Public health warnings for public health advice

Dr Eric Crampton
Insights Newsletter
28 March, 2024

We all have our strange little hobbies.

I keep an eye out for mentions of a shonky old estimate on the social cost of alcohol. When it turns up, pulling on the thread can be great fun.

Back when I was an academic at the University of Canterbury, Sir Geoffrey Palmer was leading a review into alcohol legislation. He cited a dodgy-sounding BERL figure on the purported social cost of alcohol as motivation for some of his work. Matt Burgess and I dug into BERL’s figure.

We found a shambles. The number was largely based on counting costs that drinkers impose upon themselves, including their own spending on alcohol, and mismeasuring other costs. We published our critique and let the Ministry of Health, who had co-commissioned the number, know that it was not reliable.

Nevertheless, it keeps turning up. Big numbers are useful in pushing political agendas regardless of whether the method used to produce them stacks up.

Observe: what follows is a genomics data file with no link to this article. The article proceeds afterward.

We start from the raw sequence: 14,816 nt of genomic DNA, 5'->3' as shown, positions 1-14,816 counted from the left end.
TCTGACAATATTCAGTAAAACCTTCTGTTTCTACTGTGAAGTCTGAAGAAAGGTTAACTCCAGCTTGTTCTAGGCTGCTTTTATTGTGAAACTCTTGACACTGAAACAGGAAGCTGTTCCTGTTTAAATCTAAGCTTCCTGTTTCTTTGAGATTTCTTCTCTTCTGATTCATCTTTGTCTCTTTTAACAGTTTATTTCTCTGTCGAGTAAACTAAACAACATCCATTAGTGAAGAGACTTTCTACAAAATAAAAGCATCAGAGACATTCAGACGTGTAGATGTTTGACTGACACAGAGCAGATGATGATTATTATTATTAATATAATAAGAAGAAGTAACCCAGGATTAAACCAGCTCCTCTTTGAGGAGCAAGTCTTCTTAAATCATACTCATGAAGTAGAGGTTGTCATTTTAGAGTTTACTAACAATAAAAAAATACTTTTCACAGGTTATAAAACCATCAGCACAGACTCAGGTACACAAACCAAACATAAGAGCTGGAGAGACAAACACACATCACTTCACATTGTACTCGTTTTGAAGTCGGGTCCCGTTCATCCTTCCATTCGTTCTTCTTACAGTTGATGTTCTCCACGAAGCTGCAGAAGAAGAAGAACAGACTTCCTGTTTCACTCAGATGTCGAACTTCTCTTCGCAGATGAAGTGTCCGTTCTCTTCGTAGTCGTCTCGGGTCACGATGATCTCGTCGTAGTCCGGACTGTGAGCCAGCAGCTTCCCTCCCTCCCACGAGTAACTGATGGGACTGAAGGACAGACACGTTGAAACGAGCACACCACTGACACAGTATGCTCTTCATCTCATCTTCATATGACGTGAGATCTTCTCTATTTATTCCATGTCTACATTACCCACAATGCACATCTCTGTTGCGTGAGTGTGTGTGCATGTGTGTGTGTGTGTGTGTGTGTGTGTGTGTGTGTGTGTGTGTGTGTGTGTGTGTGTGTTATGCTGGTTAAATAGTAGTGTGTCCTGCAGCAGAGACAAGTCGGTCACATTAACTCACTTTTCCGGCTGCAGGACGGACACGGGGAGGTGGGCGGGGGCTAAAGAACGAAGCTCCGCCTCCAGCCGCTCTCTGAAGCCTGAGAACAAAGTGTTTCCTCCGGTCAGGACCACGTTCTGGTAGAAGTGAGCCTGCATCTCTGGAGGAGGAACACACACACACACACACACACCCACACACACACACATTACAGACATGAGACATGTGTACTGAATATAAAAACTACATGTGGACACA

Last year, the Public Health Agency commissioned NZIER and Allen + Clarke to review the alcohol levy. The report cited the BERL figure, and rather cryptically noted that the figure had been criticised. Nothing about the nature of the critique was mentioned, but the bibliography cited our work on it.

It looked like the report might have once had more fulsome discussion of the critique. Why else include it in the bibliography? So I started to pull on the thread.

It has taken months of off-and-on OIA work and intervention from the Ombudsman. And the Public Health Agency continues to refuse to provide the early draft that would show what was expunged.

But they did release one comment on the earlier draft. That comment warned against relying on my critique because “Eric Crampton is one person…. He is part of the NZ Initiative which is pro business … I don’t think it is appropriate to be including his views.”

It’s an insight into how the Public Health Agency works. If work commissioned by independent agencies include politically inconvenient bits, those bits may be culled before the work can make it to the Minister.

Chasing these sorts of things down might be a strange hobby. But it can be fun.

And if a government is looking for ways of saving money in the leadup to a budget, a Public Health Agency whose reports require public health warning labels might be worth a look.

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